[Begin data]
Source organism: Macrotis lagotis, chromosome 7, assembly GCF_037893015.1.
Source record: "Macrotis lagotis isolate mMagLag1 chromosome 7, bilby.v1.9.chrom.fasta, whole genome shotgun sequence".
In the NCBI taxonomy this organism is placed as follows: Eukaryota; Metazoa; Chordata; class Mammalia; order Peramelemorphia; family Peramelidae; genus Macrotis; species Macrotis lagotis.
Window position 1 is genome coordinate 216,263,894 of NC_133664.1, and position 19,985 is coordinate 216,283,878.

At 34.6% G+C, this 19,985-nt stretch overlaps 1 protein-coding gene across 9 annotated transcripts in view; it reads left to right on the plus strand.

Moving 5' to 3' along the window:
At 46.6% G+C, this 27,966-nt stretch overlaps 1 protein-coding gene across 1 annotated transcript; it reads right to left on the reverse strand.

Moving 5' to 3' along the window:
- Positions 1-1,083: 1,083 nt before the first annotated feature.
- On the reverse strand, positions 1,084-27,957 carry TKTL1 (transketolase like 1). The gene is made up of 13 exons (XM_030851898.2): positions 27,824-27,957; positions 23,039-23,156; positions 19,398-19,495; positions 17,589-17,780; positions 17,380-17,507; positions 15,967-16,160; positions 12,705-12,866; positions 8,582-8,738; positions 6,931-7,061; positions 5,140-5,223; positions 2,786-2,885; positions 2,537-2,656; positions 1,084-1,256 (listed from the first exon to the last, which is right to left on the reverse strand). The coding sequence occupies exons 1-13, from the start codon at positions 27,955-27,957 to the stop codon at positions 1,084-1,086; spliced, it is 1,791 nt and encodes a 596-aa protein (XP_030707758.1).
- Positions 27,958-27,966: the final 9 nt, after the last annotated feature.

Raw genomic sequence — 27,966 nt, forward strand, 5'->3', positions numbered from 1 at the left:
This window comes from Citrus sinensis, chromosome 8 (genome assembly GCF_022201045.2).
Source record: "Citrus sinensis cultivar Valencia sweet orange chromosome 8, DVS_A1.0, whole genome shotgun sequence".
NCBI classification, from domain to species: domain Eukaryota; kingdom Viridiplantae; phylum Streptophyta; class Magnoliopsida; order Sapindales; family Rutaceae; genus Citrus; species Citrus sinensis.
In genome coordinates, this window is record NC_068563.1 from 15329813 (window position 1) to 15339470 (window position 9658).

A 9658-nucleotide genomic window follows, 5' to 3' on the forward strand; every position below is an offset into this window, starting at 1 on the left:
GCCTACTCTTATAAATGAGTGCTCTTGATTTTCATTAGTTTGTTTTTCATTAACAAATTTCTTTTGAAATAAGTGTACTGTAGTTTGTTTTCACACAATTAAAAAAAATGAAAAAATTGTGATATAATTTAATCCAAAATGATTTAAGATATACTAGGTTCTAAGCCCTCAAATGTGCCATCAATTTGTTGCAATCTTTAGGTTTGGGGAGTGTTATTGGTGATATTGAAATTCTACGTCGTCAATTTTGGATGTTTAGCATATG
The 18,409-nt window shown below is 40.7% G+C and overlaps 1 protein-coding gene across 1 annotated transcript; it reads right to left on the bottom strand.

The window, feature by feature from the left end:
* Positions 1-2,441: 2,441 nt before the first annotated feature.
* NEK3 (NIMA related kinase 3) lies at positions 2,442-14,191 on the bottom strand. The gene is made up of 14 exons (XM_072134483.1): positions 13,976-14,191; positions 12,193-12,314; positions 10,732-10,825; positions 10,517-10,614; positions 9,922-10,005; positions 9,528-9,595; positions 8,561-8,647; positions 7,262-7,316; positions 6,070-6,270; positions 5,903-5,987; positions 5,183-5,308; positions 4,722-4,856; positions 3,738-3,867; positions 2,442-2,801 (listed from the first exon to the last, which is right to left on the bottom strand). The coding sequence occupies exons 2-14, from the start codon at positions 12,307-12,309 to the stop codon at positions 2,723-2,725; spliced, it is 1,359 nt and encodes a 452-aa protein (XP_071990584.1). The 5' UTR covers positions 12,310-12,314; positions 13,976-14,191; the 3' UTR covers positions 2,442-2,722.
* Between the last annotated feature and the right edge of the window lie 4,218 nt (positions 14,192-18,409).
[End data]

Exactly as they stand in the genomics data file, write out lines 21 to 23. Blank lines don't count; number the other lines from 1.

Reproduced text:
* Positions 1-2,441: 2,441 nt before the first annotated feature.
* NEK3 (NIMA related kinase 3) lies at positions 2,442-14,191 on the bottom strand. The gene is made up of 14 exons (XM_072134483.1): positions 13,976-14,191; positions 12,193-12,314; positions 10,732-10,825; positions 10,517-10,614; positions 9,922-10,005; positions 9,528-9,595; positions 8,561-8,647; positions 7,262-7,316; positions 6,070-6,270; positions 5,903-5,987; positions 5,183-5,308; positions 4,722-4,856; positions 3,738-3,867; positions 2,442-2,801 (listed from the first exon to the last, which is right to left on the bottom strand). The coding sequence occupies exons 2-14, from the start codon at positions 12,307-12,309 to the stop codon at positions 2,723-2,725; spliced, it is 1,359 nt and encodes a 452-aa protein (XP_071990584.1). The 5' UTR covers positions 12,310-12,314; positions 13,976-14,191; the 3' UTR covers positions 2,442-2,722.
* Between the last annotated feature and the right edge of the window lie 4,218 nt (positions 14,192-18,409).